24. Ibid., Revelation 21:4
  25. Ibid., Matthew 28:20.
  26. Photo Credit: Fenderosa /
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Seeing the Ugly Within

I am convinced that the Gospel of Mark teaches disciples to first see the ugly within before they fix their gaze on Jesus. John the Baptist didn’t come to “prepare the way of the Lord” (Mark 1:1–8) by causing great geographical shifts — demolition of mountain regions or the filling up of the nearby valleys with earth — no rather, he came to begin a different kind of demolition. His preaching and his baptism sought to demolish the ugly within a person, so that their hearts may see the beloved Son, with whom the Father is pleased (Mark 1:11; 9:7).

Mark employs the majority of Jesus’ Galilee ministry (chapters 1-7) to demonstrate to the reader who is inside and near to Jesus and who is outside and far from Jesus. There are many surprises along the way—like the religious leaders and Jesus’ own family are outside (3:20–35), but the tax collector (2:13–17), the recovering demon-possesed man (5:1–20), and the medically-desperate, unclean woman (5:25–34) are inside.

Chapter seven adds one more surprising round of exclusion and inclusion, just before Jesus takes some intensive time to investigate, instruct, and illuminate the faith of his twelve disciples (chapters 8-9). Controversy once again arises in chapter seven over Jesus’ authority, particularly his authority to establish religious practice and perspective regarding internal, moral cleanliness. In Mark, it is always one’s response to Jesus’ authority that demonstrates whether one is in or out. Here, his authoritative words on what makes a person clean or unclean causes further scandal for the religious leaders (7:1–13). Although the original goal of the traditions of the elders were to prevent law-breaking and therefore the holiness of God’s people, these traditions eventually became a law of their own, at times (like in Jesus’ example) causing the people to actually break God’s law.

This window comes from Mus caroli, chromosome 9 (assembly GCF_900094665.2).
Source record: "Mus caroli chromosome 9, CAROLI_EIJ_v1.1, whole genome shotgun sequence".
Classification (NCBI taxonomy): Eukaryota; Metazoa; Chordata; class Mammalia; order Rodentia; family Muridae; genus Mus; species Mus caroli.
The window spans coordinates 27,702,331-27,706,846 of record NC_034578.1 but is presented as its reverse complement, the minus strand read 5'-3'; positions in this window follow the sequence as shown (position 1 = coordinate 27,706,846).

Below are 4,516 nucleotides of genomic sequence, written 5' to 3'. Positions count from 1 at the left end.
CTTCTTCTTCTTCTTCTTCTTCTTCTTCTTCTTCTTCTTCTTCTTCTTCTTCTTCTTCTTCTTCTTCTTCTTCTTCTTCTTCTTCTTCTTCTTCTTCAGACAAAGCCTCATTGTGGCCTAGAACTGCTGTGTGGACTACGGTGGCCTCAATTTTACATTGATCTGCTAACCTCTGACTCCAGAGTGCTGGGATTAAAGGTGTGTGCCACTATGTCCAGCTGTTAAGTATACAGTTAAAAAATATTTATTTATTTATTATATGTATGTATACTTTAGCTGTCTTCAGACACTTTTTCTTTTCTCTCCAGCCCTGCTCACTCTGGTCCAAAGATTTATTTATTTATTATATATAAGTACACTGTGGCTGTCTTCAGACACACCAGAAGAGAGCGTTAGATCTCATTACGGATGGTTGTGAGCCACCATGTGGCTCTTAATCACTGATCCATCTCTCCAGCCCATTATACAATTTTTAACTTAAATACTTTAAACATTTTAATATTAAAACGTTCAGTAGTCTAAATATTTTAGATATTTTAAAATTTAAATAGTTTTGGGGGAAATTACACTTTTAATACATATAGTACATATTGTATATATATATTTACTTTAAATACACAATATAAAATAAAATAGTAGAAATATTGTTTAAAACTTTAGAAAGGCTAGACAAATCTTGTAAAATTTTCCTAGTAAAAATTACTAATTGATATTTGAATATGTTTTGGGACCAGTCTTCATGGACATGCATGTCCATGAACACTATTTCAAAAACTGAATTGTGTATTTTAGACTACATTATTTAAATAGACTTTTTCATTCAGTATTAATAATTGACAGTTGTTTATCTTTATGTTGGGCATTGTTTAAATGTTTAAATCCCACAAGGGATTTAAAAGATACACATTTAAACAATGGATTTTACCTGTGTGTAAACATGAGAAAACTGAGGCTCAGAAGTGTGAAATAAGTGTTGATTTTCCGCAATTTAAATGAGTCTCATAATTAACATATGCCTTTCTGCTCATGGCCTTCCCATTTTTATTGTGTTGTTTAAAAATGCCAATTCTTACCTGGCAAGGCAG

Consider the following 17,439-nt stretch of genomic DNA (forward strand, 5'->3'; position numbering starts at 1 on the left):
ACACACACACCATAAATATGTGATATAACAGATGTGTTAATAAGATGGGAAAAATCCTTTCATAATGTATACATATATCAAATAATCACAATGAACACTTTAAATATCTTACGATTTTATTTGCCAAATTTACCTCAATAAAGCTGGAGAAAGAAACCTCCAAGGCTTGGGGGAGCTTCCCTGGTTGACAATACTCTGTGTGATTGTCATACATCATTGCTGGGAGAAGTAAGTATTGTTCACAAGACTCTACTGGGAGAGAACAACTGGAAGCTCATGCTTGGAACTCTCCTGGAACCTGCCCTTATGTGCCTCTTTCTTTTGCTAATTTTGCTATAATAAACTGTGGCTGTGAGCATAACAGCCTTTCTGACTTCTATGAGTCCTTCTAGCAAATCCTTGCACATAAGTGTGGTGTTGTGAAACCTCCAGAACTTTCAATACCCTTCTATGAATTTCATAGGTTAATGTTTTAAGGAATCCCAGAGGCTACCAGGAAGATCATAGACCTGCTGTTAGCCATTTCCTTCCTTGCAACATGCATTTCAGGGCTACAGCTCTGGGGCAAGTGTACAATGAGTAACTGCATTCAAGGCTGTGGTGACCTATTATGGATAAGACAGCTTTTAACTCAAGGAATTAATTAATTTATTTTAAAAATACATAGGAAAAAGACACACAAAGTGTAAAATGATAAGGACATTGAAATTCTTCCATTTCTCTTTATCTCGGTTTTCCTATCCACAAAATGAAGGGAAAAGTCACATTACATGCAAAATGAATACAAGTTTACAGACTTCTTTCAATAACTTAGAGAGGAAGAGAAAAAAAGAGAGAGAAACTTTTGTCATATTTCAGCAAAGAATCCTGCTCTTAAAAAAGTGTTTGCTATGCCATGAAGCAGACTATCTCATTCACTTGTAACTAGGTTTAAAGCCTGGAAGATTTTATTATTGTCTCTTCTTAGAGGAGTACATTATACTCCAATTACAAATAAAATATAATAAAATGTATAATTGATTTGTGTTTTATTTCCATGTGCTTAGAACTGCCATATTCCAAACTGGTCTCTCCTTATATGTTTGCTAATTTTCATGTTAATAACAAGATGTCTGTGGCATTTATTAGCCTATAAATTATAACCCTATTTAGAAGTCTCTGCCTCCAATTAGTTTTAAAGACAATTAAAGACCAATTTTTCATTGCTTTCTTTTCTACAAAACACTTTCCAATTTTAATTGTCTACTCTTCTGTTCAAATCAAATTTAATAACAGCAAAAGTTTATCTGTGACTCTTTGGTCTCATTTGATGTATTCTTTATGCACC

Jesus proceeds to speak authoritatively about the origin of uncleanness and evil. We do well to listen carefully. In essence, Jesus instructs that the things outside of us do not make us unclean. Dirty hands do not make me unclean. If I may go further with this, TV doesn’t make me unclean, other men or women do not make me unclean, alcohol doesn’t make me unclean, computers and the existence of filth on the internet doesn’t make me unclean. No. Jesus nails us here. It is what is already in us that makes us unclean. The “want-to” of evil is already within, planted deep within. As he says, “All these evil things come from within, and they defile a person” (Mark 7:23). It’s sin within; it’s the ugly within that we must first see before on the Savior we fix our gaze. James speaks of this,

But each one is tempted when he is lured and enticed by his own desires. Then when desire conceives, it gives birth to sin, and when sin is full grown, it gives birth to death (James 1:14–15 NET).

There is a mess in each of us that we must see; and we must be honest about what is there. We must see and confess the ugly within.

Now, verses 24–30 make me smile. Immediately after this confrontation, Mark tells us of a woman who sought Jesus out. I suggest to you that this woman is on the inside. She is on the inside because she sees the ugly within, and reaches for the only cure for it—grace from God. When she asks Jesus to expel a demon from her daughter, Jesus responds in a way that demonstrates his focus on a ministry to Israelites and calls attention to the woman’s uncleanness as a Gentile. And what does she do? She receives the Lord’s verdict about her uncleanness and the aim of his ministry, and then in humility asks for grace,

Yes, Lord; yet even the dogs under the table eat the children’s crumbs (Mark 7:28 ESV).

She is an insider because she agrees with Jesus (“Yes, Lord”) about her uncleanness. She doesn’t resist him or fight him. She knows the ugly within. After agreeing with him, she persists in her quest to experience God’s grace and mercy, and she receives it. Oh, she receives it!lightstock_66461_small_rex_howe

Oh that we would see ourselves as dogs. Just dirty dogs. Yes, Lord; we are dog’s, but give us the crumbs of your grace. Do not pass us by Lord. Thank you for the crumbs.

But wait. Did she just receive the crumbs? Verses 29–30 say,

Then he said to her, “Because you said this, you may go. The demon has left your daughter.” She went home and found the child lying on the bed, and the demon gone (Mark 7:29–30 NET).


She sought crumbs, but she received so much more. She received the power of God and the defeat of evil in her home that day. She and her household experienced a major deliverance by the grace of God. But don’t forget that her experience started with seeing the ugly within.